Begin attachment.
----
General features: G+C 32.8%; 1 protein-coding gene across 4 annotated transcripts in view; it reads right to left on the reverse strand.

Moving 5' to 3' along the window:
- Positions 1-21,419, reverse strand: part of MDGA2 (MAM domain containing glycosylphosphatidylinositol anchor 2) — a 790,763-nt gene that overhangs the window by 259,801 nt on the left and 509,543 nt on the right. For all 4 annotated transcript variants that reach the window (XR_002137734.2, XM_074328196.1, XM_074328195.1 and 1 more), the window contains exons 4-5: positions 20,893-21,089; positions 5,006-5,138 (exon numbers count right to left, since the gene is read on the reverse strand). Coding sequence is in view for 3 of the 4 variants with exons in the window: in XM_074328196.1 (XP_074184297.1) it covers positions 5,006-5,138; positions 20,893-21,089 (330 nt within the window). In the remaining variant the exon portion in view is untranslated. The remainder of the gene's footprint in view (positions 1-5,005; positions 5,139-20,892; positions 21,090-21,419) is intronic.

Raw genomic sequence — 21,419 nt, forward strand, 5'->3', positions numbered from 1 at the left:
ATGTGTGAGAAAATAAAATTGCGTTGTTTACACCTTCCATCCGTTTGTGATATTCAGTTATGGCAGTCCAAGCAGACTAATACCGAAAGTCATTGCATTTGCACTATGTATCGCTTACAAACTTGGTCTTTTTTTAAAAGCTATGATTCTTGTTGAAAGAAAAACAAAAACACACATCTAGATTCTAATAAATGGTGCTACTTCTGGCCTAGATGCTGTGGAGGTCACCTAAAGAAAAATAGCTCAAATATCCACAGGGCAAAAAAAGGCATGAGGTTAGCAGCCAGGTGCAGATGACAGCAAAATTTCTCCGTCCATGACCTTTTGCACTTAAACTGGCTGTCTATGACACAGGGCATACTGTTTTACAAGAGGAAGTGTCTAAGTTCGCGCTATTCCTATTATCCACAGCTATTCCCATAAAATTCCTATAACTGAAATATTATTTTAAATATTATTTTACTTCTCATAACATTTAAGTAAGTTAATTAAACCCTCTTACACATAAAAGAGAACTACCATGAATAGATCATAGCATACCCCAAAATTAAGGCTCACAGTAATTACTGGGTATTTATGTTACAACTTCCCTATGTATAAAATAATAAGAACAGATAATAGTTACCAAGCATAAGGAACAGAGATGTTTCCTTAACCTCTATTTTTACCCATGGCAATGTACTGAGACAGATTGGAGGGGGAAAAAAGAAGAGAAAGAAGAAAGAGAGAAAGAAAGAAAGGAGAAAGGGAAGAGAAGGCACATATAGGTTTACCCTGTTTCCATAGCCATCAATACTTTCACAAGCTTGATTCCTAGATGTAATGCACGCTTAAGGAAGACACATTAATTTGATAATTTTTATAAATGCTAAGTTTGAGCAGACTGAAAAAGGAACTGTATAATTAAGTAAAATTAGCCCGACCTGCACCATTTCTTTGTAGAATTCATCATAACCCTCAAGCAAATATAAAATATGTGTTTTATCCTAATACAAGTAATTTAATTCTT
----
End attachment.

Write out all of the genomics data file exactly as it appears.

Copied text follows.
General features: G+C 32.8%; 1 protein-coding gene across 4 annotated transcripts in view; it reads right to left on the reverse strand.

Moving 5' to 3' along the window:
- Positions 1-21,419, reverse strand: part of MDGA2 (MAM domain containing glycosylphosphatidylinositol anchor 2) — a 790,763-nt gene that overhangs the window by 259,801 nt on the left and 509,543 nt on the right. For all 4 annotated transcript variants that reach the window (XR_002137734.2, XM_074328196.1, XM_074328195.1 and 1 more), the window contains exons 4-5: positions 20,893-21,089; positions 5,006-5,138 (exon numbers count right to left, since the gene is read on the reverse strand). Coding sequence is in view for 3 of the 4 variants with exons in the window: in XM_074328196.1 (XP_074184297.1) it covers positions 5,006-5,138; positions 20,893-21,089 (330 nt within the window). In the remaining variant the exon portion in view is untranslated. The remainder of the gene's footprint in view (positions 1-5,005; positions 5,139-20,892; positions 21,090-21,419) is intronic.

Raw genomic sequence — 21,419 nt, forward strand, 5'->3', positions numbered from 1 at the left:
ATGTGTGAGAAAATAAAATTGCGTTGTTTACACCTTCCATCCGTTTGTGATATTCAGTTATGGCAGTCCAAGCAGACTAATACCGAAAGTCATTGCATTTGCACTATGTATCGCTTACAAACTTGGTCTTTTTTTAAAAGCTATGATTCTTGTTGAAAGAAAAACAAAAACACACATCTAGATTCTAATAAATGGTGCTACTTCTGGCCTAGATGCTGTGGAGGTCACCTAAAGAAAAATAGCTCAAATATCCACAGGGCAAAAAAAGGCATGAGGTTAGCAGCCAGGTGCAGATGACAGCAAAATTTCTCCGTCCATGACCTTTTGCACTTAAACTGGCTGTCTATGACACAGGGCATACTGTTTTACAAGAGGAAGTGTCTAAGTTCGCGCTATTCCTATTATCCACAGCTATTCCCATAAAATTCCTATAACTGAAATATTATTTTAAATATTATTTTACTTCTCATAACATTTAAGTAAGTTAATTAAACCCTCTTACACATAAAAGAGAACTACCATGAATAGATCATAGCATACCCCAAAATTAAGGCTCACAGTAATTACTGGGTATTTATGTTACAACTTCCCTATGTATAAAATAATAAGAACAGATAATAGTTACCAAGCATAAGGAACAGAGATGTTTCCTTAACCTCTATTTTTACCCATGGCAATGTACTGAGACAGATTGGAGGGGGAAAAAAGAAGAGAAAGAAGAAAGAGAGAAAGAAAGAAAGGAGAAAGGGAAGAGAAGGCACATATAGGTTTACCCTGTTTCCATAGCCATCAATACTTTCACAAGCTTGATTCCTAGATGTAATGCACGCTTAAGGAAGACACATTAATTTGATAATTTTTATAAATGCTAAGTTTGAGCAGACTGAAAAAGGAACTGTATAATTAAGTAAAATTAGCCCGACCTGCACCATTTCTTTGTAGAATTCATCATAACCCTCAAGCAAATATAAAATATGTGTTTTATCCTAATACAAGTAATTTAATTCTT